Gaps in the Stats: responses to the SOSE regional reports

Context

The State of Social Enterprise (SOSE) report is the definitive guide to the state of the social enterprise sector in the UK. Published every two years, it is the go-to place for in-depth information on the sector.

Collaborating with Big Society Capital and Access – The Foundation for Social Investment, SEUK has published SOSE findings region by region using 2019 State of Social Enterprise survey data. In June, we launched the reports to sector leaders from across the country with a discussion about the key findings and what they reveal.

The reports paint a picture of the social enterprise community in each region compared to the national average. They look at the sectors social enterprises work in, who they employ, turnover, start-up rates and the key challenges they face. The data also covers social enterprises as employers, analysing issues such as diversity, employee engagement and pay.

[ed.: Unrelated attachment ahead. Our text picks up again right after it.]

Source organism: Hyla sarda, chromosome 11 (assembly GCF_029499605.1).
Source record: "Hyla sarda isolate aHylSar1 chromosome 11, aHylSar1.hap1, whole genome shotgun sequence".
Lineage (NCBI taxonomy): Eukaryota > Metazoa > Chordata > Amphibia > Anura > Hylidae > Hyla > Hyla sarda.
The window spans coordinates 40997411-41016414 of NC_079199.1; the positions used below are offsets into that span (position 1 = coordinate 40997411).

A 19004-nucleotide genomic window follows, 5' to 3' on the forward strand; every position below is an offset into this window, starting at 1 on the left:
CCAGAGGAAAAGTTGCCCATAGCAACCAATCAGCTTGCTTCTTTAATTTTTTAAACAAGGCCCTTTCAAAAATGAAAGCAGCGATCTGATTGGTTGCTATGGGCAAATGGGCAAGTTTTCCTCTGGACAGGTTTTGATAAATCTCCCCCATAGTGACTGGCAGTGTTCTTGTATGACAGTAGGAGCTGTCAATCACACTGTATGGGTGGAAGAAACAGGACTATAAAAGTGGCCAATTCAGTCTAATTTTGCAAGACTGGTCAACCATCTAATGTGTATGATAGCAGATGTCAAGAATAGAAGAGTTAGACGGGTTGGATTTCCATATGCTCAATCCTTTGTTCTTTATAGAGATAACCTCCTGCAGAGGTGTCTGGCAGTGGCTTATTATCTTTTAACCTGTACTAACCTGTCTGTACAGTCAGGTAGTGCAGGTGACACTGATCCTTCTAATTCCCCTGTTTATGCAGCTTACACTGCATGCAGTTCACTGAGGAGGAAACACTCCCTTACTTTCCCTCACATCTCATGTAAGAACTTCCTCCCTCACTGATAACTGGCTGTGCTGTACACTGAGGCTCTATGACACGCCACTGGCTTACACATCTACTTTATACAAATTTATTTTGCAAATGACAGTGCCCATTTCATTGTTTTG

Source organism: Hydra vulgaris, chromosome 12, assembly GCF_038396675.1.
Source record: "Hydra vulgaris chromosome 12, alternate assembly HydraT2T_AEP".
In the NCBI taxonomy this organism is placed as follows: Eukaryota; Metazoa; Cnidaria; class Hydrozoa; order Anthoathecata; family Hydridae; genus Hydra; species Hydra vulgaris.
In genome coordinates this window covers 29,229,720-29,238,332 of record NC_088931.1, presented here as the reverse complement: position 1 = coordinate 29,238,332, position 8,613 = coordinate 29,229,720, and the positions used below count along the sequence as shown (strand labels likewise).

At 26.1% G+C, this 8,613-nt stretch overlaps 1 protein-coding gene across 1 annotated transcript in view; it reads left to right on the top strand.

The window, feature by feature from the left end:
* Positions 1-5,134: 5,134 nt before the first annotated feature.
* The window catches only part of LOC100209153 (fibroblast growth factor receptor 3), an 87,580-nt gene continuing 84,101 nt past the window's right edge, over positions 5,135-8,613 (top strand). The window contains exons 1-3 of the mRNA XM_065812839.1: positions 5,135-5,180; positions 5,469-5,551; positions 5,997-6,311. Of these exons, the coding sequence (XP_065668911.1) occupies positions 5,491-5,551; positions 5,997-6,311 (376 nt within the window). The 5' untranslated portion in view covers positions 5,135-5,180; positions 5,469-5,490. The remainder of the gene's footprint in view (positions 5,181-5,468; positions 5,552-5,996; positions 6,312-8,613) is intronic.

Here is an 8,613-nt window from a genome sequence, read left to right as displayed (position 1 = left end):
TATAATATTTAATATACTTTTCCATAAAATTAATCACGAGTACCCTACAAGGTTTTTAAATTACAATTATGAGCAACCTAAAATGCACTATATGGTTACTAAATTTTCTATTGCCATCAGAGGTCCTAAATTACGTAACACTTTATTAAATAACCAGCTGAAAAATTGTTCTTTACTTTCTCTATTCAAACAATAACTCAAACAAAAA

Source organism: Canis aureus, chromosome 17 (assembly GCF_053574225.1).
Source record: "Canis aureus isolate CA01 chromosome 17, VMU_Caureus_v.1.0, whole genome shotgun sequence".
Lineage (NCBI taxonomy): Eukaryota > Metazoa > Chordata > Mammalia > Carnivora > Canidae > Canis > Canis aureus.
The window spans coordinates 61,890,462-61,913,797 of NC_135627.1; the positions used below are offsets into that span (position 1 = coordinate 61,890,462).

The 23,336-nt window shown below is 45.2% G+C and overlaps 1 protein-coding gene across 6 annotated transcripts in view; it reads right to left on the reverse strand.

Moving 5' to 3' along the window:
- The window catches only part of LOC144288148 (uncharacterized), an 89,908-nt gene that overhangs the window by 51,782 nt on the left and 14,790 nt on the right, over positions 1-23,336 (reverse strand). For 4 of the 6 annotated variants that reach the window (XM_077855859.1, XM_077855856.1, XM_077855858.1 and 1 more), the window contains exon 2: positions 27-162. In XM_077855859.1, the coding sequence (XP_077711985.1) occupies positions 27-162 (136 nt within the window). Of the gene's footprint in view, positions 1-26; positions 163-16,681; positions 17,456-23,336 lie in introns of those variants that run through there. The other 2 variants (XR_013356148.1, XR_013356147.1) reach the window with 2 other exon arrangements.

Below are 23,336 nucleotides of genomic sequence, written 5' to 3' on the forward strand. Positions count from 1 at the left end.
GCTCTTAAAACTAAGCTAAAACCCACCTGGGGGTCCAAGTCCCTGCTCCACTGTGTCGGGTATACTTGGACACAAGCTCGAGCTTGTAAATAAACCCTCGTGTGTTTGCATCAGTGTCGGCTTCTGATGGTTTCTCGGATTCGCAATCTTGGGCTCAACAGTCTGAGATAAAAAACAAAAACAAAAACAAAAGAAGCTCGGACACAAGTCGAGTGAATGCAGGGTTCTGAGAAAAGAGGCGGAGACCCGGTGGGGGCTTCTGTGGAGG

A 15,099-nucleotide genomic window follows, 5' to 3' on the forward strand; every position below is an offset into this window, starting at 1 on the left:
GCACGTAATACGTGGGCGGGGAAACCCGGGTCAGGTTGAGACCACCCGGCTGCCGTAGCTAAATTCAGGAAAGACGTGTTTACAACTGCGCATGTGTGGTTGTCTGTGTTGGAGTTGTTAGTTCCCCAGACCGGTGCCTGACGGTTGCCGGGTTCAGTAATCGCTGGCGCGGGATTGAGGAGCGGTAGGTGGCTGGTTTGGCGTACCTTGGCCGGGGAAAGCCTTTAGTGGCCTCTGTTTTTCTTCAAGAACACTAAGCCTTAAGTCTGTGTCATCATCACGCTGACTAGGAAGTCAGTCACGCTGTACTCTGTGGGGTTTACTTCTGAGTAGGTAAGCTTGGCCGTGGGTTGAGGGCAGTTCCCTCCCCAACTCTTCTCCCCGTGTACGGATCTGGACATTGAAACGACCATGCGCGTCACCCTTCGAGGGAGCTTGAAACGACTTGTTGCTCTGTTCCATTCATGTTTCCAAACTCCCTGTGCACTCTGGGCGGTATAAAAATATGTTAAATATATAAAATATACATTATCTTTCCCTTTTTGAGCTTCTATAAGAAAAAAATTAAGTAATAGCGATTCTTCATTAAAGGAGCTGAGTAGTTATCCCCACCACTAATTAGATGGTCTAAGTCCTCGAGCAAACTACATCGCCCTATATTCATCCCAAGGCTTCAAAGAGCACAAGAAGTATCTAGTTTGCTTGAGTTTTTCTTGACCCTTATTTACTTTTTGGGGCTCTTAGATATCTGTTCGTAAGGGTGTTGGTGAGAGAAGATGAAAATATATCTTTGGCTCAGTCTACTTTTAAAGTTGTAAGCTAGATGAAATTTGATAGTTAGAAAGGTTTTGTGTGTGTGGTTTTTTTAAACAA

How can this regional data be used by the sector and policy makers to level up regions? What else do they tell us? What data is missing? What can we learn for SOSE 2021?

Getting behind the data

Big Society Capital’s aim is to improve the lives of people in the UK through social impact investment, whilst our sister organisation Access, works to makes to charities and social enterprises in England more financially resilient and self-reliant – particularly those organisations often excluded from accessing the finance and support they need.

A key measure of our success is improving the knowledge and understanding around social investment and in partnership with a wide range of sector organisations including SEUK we have created www.goodfinance.org.uk.